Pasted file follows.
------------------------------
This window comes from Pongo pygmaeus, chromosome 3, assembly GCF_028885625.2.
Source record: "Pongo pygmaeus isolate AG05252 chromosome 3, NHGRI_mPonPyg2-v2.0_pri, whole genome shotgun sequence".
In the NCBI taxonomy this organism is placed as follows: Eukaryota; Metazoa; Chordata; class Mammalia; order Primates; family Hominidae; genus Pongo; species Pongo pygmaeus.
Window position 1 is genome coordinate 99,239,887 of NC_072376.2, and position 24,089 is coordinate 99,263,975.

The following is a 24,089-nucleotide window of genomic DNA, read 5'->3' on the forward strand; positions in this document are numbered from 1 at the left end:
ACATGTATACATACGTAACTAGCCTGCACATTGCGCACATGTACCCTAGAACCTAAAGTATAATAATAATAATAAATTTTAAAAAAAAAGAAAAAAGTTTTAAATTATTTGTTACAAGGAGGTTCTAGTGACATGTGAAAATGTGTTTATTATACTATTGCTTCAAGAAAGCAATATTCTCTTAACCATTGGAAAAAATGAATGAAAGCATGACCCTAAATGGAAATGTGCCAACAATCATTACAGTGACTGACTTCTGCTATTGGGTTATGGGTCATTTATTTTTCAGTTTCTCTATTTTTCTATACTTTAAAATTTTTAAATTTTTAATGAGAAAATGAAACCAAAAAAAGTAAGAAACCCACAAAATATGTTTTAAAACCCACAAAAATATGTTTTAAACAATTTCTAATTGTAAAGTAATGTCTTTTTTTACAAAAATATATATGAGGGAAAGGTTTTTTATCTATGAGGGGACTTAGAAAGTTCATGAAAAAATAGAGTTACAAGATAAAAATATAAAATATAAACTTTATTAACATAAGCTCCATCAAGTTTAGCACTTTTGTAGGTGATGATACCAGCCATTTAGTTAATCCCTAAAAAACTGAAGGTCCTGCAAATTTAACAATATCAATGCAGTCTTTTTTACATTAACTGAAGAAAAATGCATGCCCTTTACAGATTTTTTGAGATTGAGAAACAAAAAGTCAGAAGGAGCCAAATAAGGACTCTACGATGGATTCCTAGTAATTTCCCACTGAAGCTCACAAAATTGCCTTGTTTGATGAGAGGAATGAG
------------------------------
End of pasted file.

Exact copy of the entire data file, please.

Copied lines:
This window comes from Pongo pygmaeus, chromosome 3, assembly GCF_028885625.2.
Source record: "Pongo pygmaeus isolate AG05252 chromosome 3, NHGRI_mPonPyg2-v2.0_pri, whole genome shotgun sequence".
In the NCBI taxonomy this organism is placed as follows: Eukaryota; Metazoa; Chordata; class Mammalia; order Primates; family Hominidae; genus Pongo; species Pongo pygmaeus.
Window position 1 is genome coordinate 99,239,887 of NC_072376.2, and position 24,089 is coordinate 99,263,975.

The following is a 24,089-nucleotide window of genomic DNA, read 5'->3' on the forward strand; positions in this document are numbered from 1 at the left end:
ACATGTATACATACGTAACTAGCCTGCACATTGCGCACATGTACCCTAGAACCTAAAGTATAATAATAATAATAAATTTTAAAAAAAAAGAAAAAAGTTTTAAATTATTTGTTACAAGGAGGTTCTAGTGACATGTGAAAATGTGTTTATTATACTATTGCTTCAAGAAAGCAATATTCTCTTAACCATTGGAAAAAATGAATGAAAGCATGACCCTAAATGGAAATGTGCCAACAATCATTACAGTGACTGACTTCTGCTATTGGGTTATGGGTCATTTATTTTTCAGTTTCTCTATTTTTCTATACTTTAAAATTTTTAAATTTTTAATGAGAAAATGAAACCAAAAAAAGTAAGAAACCCACAAAATATGTTTTAAAACCCACAAAAATATGTTTTAAACAATTTCTAATTGTAAAGTAATGTCTTTTTTTACAAAAATATATATGAGGGAAAGGTTTTTTATCTATGAGGGGACTTAGAAAGTTCATGAAAAAATAGAGTTACAAGATAAAAATATAAAATATAAACTTTATTAACATAAGCTCCATCAAGTTTAGCACTTTTGTAGGTGATGATACCAGCCATTTAGTTAATCCCTAAAAAACTGAAGGTCCTGCAAATTTAACAATATCAATGCAGTCTTTTTTACATTAACTGAAGAAAAATGCATGCCCTTTACAGATTTTTTGAGATTGAGAAACAAAAAGTCAGAAGGAGCCAAATAAGGACTCTACGATGGATTCCTAGTAATTTCCCACTGAAGCTCACAAAATTGCCTTGTTTGATGAGAGGAATGAG